Ingrid Goes West (2017)

Somewhere between a flippant comedy and a nerve-shredding thriller, Matt Spicer’s “Ingrid Goes West” is surely one of the strongest movies to tackle the impact of social media on millenials, born after the proliferation of the Internet and subsequently instinctively versed in online literacy. Creating false personas or projecting one’s imagined best life has become a recurring habit for this generation, and here we see Aubrey Plaza’s titular Ingrid finding herself swallowed up by the imagined over the real, and how the intersection between those two mutually exclusive extremities is destined for collision. With terrific assist from the always-welcome Elizabeth Olsen (who subverts her own natural charm in favor of the narrative here, and is pitch perfect for the role) and newcomer O’Shea Jackson Jr, Spicer manages to create an arresting, deeply sad comedy-drama about loneliness and low self-esteem. It’s unlike anything you’ve seen before, and should be required viewing in high schools.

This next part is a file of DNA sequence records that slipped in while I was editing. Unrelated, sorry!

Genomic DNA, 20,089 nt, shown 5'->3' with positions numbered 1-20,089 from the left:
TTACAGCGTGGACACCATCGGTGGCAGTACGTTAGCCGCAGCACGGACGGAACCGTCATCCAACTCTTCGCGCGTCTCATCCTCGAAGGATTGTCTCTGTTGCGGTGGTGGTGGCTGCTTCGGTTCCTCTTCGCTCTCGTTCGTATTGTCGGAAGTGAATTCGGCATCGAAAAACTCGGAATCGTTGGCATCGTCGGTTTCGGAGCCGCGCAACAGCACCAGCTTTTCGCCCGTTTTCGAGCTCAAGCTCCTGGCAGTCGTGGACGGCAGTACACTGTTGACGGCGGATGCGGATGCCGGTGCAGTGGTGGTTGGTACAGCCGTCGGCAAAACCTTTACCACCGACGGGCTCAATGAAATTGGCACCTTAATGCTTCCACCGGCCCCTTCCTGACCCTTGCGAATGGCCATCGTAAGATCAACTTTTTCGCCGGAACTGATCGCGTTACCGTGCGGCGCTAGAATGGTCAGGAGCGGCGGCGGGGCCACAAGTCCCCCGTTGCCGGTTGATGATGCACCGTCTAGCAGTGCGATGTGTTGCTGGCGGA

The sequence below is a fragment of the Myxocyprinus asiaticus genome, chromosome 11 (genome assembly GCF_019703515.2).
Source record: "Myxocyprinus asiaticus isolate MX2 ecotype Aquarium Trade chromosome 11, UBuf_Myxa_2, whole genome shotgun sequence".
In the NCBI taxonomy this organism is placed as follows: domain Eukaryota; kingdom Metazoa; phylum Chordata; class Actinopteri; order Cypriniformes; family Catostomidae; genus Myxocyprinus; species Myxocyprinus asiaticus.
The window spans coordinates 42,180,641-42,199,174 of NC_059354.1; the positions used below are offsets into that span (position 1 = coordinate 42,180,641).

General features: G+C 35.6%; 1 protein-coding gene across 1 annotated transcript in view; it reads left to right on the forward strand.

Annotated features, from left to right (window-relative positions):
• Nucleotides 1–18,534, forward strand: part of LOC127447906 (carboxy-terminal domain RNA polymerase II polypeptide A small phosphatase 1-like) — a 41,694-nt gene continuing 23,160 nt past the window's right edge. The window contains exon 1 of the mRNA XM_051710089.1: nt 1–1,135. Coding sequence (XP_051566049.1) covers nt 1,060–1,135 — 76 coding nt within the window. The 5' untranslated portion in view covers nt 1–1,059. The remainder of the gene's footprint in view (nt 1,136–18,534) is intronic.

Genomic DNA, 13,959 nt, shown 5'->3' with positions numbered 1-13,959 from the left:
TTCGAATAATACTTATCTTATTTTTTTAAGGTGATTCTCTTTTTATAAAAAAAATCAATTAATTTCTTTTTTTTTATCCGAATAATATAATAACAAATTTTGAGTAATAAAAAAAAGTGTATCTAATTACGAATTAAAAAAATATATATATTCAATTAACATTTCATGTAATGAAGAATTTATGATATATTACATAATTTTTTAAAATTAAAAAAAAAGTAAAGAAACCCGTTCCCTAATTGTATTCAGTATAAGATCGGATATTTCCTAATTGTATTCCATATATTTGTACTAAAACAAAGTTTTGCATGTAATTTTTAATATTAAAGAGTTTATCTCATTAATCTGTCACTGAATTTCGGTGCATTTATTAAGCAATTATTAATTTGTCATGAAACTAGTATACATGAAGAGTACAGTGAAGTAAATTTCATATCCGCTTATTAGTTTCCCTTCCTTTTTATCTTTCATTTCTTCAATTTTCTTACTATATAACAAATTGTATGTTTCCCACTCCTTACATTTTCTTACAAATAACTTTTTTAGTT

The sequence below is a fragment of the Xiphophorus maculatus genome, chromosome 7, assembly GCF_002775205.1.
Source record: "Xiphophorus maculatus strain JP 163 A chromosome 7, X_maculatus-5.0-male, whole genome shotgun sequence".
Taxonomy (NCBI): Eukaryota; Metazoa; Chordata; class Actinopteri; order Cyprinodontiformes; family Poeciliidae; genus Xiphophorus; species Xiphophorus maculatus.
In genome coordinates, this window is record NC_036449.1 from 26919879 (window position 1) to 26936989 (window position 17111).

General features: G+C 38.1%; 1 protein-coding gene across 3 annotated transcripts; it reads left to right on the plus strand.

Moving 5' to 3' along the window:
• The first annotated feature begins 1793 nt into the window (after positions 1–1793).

Rating: ★★★★ (out of 5)

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